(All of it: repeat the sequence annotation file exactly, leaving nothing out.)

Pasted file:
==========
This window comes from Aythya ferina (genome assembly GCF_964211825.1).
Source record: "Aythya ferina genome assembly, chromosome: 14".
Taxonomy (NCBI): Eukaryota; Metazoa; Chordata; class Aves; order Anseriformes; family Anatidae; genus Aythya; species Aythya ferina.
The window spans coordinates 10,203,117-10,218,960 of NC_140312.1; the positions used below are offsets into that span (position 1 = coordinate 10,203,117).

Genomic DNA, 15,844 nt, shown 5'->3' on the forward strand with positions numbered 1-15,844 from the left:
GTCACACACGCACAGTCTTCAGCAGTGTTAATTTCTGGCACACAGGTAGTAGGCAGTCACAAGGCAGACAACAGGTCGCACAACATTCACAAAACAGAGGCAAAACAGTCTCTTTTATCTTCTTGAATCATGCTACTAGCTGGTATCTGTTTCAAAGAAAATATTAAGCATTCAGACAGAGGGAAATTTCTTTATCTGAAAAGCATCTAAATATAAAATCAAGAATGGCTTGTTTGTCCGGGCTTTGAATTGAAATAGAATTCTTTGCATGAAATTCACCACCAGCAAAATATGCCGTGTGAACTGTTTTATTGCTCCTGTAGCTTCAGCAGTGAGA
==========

This window comes from Aythya ferina (genome assembly GCF_964211825.1).
Source record: "Aythya ferina genome assembly, chromosome: 14".
Taxonomy (NCBI): Eukaryota; Metazoa; Chordata; class Aves; order Anseriformes; family Anatidae; genus Aythya; species Aythya ferina.
The window spans coordinates 10,203,117-10,218,960 of NC_140312.1; the positions used below are offsets into that span (position 1 = coordinate 10,203,117).

Genomic DNA, 15,844 nt, shown 5'->3' on the forward strand with positions numbered 1-15,844 from the left:
GTCACACACGCACAGTCTTCAGCAGTGTTAATTTCTGGCACACAGGTAGTAGGCAGTCACAAGGCAGACAACAGGTCGCACAACATTCACAAAACAGAGGCAAAACAGTCTCTTTTATCTTCTTGAATCATGCTACTAGCTGGTATCTGTTTCAAAGAAAATATTAAGCATTCAGACAGAGGGAAATTTCTTTATCTGAAAAGCATCTAAATATAAAATCAAGAATGGCTTGTTTGTCCGGGCTTTGAATTGAAATAGAATTCTTTGCATGAAATTCACCACCAGCAAAATATGCCGTGTGAACTGTTTTATTGCTCCTGTAGCTTCAGCAGTGAGA